Putting a 24 volt alternator into a M37 with the 100 Amp kit.

I have equipped both an M-37 and an M-43 with single wire alternators.  The M37 had a 100 amp kit.  The M43 was easy.

Most competent auto-electric shops can convert the Delco 10S alternator to 24 volt. I live near Fort Hood, Texas, and one of the better local auto-electric shops is run by a knowledgeable retired Motor Sergeant. He is very supportive of military vehicle restoration efforts. He has built single wire alternators for my son and me in 6, 8, and 24 volt versions. He makes them "self-energizing" to support the single wire feature.  This was several years ago.  Now single wire alternators are available "off the shelf" in both 12v and 24v versions. 

 A CLEAN START

The first thing is to remove everything ahead of the ammeter - generator, voltage regulator, and the heavy cables.  The 100 amp kit includes a big diode that is in front of the radiator, and a four belt pulley.  You only need two fan belts.  More on this later...

MOUNTING THE ALTERNATOR

The most difficult part of the conversion is fabricating a replacement alternator mount.  You can use the old generator mount by adding a small pipe collar as a spacer over a long bolt to mount and locate the alternator. There are "universal" mounts available that are pricey and look like something from my childhood "Erector" set. 

I did my first conversion to a single wire alternator back in 1996 when I converted my WDX to a 12 volt alternator.  Being my first such enterprise, I used a piece of lightweight wide angle iron to the replace the generator mount on the engine block and then I welded on "L" shaped tabs spaced to match the alternator mount. It's the neatest and sturdiest method.  The drawback was that there was no adjustment for aligning the belt pulleys. 

When I did the M37 and the M43, I left the original generator mounting bracket on the engine block and used a sturdy steel strap which I formed into an inverted "U" that fit the existing generator bracket.  The rear of the "U" can be seen in the photo.  Next I made a shorter "U" bracket on which I mounted the alternator. This upper "U" had slotted bolt holes so the upper "U" could be moved to insure the fan belt pulleys were in alignment.  The upper "U" can also be seen.

 

 

"V" BELTS

The 100 amp kit uses four "V" belts which are needed because of the increased load of the 100 amp generator.  You can leave the four belt pulleys in place on the crankshaft and the water pump.  The "V" belts on the four belt set up are narrower and more like standard "V" belts.  I chose to use two belts since they were each smaller than the single "V" belt used in the standard M37 charging system  This required me to buy a two groove pulley.  Some rebuilt alternators may have a single groove pulley, but generally neither new or "off the shelf" rebuilds come with a pulley.  Now that we have both "V" belts and serpentine belts, the buyer always has to make the a choice of pulleys.  New pulleys are pricey.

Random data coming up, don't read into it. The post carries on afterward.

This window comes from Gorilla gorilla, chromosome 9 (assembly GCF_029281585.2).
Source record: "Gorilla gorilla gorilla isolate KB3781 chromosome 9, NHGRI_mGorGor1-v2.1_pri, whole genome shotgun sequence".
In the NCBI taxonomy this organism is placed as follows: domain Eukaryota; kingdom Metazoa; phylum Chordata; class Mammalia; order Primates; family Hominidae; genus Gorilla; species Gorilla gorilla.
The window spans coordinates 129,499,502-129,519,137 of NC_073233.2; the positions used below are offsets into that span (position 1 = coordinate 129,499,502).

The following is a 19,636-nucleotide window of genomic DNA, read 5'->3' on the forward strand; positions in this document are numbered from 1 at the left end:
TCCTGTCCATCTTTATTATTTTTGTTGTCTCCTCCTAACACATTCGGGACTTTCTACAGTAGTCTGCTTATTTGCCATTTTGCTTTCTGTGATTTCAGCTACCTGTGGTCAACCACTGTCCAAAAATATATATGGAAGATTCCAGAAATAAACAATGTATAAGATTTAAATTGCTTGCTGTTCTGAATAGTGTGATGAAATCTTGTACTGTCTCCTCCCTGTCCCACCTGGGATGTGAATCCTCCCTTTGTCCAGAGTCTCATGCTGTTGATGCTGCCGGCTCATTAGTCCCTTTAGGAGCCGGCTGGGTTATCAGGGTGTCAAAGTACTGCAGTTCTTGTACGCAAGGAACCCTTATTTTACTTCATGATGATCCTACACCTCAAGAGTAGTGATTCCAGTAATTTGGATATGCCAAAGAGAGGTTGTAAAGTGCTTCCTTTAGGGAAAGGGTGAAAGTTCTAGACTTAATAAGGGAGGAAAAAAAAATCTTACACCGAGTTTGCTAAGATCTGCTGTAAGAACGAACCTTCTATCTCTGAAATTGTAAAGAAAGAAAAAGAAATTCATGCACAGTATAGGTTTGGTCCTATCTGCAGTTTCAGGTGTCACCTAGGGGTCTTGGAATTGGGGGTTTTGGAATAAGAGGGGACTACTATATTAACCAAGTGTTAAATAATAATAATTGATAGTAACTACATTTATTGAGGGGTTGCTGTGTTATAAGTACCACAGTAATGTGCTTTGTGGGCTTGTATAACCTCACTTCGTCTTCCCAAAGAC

The standard charging system on other "M" series Dodges to include the M43 used one belt which was thicker like the "V" belt on my Ford 9N tractor.  This meant I would have to find a "wide" groove pulley for the alternator.  The diameter of the alternator shaft was the same as that on the 24v generator.  The original 24v generator had a long shaft and the pulley has a "snout" to move the pulley out to be in line with the fan belt.  My friend at the generator shop suggested we use the original "wide" grove pulley from the M43's 24v generator by placing it in a lathe chuck and cutting off the "snout" on the backside of the pulley. The large diameter of the old pulley is not an issue since the higher output of the alternator is equal to or greater than the generator's.

WIRING IT IN

To wire in the single wire alternator, run a minimum 10-gauge wire direct from the alternator to the ammeter and then from the ammeter to the battery post on the foot starter switch.

In this photo, the black 10 gauge wire on the left in the picture is coming from ammeter and goes to the battery post on the starter.  The heavy cable from the battery is at the upper right.  The blue wire powers some accessory circuits.

If you have converted to a solenoid, run the wire from the ammeter to the battery post of the solenoid. 

There are expensive conversion kits available, but this is all that is required.